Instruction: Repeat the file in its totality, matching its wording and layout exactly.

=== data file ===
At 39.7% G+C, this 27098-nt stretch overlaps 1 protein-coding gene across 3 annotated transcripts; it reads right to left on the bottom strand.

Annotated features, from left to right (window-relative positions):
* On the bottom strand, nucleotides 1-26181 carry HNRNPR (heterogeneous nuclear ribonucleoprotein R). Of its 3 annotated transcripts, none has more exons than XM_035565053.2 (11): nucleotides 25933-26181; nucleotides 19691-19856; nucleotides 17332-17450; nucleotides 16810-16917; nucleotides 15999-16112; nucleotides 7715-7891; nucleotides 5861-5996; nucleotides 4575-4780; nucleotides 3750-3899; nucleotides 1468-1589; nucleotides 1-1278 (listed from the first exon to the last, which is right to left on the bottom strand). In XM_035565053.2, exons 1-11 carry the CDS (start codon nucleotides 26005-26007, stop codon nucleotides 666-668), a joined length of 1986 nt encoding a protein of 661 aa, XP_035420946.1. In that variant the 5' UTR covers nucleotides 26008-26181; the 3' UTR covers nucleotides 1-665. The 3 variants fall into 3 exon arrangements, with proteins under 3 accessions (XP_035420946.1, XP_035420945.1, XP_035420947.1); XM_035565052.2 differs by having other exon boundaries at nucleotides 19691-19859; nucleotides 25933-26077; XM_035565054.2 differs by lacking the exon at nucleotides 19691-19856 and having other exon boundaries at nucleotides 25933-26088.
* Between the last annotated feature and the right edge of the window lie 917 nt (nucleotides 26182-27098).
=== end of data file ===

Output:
At 39.7% G+C, this 27098-nt stretch overlaps 1 protein-coding gene across 3 annotated transcripts; it reads right to left on the bottom strand.

Annotated features, from left to right (window-relative positions):
* On the bottom strand, nucleotides 1-26181 carry HNRNPR (heterogeneous nuclear ribonucleoprotein R). Of its 3 annotated transcripts, none has more exons than XM_035565053.2 (11): nucleotides 25933-26181; nucleotides 19691-19856; nucleotides 17332-17450; nucleotides 16810-16917; nucleotides 15999-16112; nucleotides 7715-7891; nucleotides 5861-5996; nucleotides 4575-4780; nucleotides 3750-3899; nucleotides 1468-1589; nucleotides 1-1278 (listed from the first exon to the last, which is right to left on the bottom strand). In XM_035565053.2, exons 1-11 carry the CDS (start codon nucleotides 26005-26007, stop codon nucleotides 666-668), a joined length of 1986 nt encoding a protein of 661 aa, XP_035420946.1. In that variant the 5' UTR covers nucleotides 26008-26181; the 3' UTR covers nucleotides 1-665. The 3 variants fall into 3 exon arrangements, with proteins under 3 accessions (XP_035420946.1, XP_035420945.1, XP_035420947.1); XM_035565052.2 differs by having other exon boundaries at nucleotides 19691-19859; nucleotides 25933-26077; XM_035565054.2 differs by lacking the exon at nucleotides 19691-19856 and having other exon boundaries at nucleotides 25933-26088.
* Between the last annotated feature and the right edge of the window lie 917 nt (nucleotides 26182-27098).